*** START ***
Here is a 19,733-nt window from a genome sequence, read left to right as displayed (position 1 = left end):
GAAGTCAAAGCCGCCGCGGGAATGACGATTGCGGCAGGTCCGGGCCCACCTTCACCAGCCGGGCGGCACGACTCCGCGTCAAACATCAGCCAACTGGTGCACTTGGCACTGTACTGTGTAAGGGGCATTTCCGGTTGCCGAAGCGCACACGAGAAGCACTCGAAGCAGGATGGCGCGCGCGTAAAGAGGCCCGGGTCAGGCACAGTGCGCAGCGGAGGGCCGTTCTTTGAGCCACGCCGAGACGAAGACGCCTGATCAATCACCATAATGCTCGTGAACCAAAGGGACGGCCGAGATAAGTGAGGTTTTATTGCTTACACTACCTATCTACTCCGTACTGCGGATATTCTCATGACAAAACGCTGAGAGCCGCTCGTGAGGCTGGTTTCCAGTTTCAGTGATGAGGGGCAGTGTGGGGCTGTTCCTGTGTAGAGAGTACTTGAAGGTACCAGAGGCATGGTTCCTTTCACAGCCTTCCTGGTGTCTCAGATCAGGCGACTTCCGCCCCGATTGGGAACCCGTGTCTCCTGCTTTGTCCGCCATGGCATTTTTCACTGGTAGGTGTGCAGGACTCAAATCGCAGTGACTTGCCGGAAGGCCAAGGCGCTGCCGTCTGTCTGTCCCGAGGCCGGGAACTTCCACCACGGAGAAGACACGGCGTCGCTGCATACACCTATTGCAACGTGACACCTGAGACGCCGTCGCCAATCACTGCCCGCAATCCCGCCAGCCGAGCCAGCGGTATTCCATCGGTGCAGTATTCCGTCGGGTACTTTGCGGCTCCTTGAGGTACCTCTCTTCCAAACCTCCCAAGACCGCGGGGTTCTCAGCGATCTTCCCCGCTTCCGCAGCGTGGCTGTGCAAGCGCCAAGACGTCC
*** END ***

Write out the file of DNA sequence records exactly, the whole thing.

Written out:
Here is a 19,733-nt window from a genome sequence, read left to right as displayed (position 1 = left end):
GAAGTCAAAGCCGCCGCGGGAATGACGATTGCGGCAGGTCCGGGCCCACCTTCACCAGCCGGGCGGCACGACTCCGCGTCAAACATCAGCCAACTGGTGCACTTGGCACTGTACTGTGTAAGGGGCATTTCCGGTTGCCGAAGCGCACACGAGAAGCACTCGAAGCAGGATGGCGCGCGCGTAAAGAGGCCCGGGTCAGGCACAGTGCGCAGCGGAGGGCCGTTCTTTGAGCCACGCCGAGACGAAGACGCCTGATCAATCACCATAATGCTCGTGAACCAAAGGGACGGCCGAGATAAGTGAGGTTTTATTGCTTACACTACCTATCTACTCCGTACTGCGGATATTCTCATGACAAAACGCTGAGAGCCGCTCGTGAGGCTGGTTTCCAGTTTCAGTGATGAGGGGCAGTGTGGGGCTGTTCCTGTGTAGAGAGTACTTGAAGGTACCAGAGGCATGGTTCCTTTCACAGCCTTCCTGGTGTCTCAGATCAGGCGACTTCCGCCCCGATTGGGAACCCGTGTCTCCTGCTTTGTCCGCCATGGCATTTTTCACTGGTAGGTGTGCAGGACTCAAATCGCAGTGACTTGCCGGAAGGCCAAGGCGCTGCCGTCTGTCTGTCCCGAGGCCGGGAACTTCCACCACGGAGAAGACACGGCGTCGCTGCATACACCTATTGCAACGTGACACCTGAGACGCCGTCGCCAATCACTGCCCGCAATCCCGCCAGCCGAGCCAGCGGTATTCCATCGGTGCAGTATTCCGTCGGGTACTTTGCGGCTCCTTGAGGTACCTCTCTTCCAAACCTCCCAAGACCGCGGGGTTCTCAGCGATCTTCCCCGCTTCCGCAGCGTGGCTGTGCAAGCGCCAAGACGTCC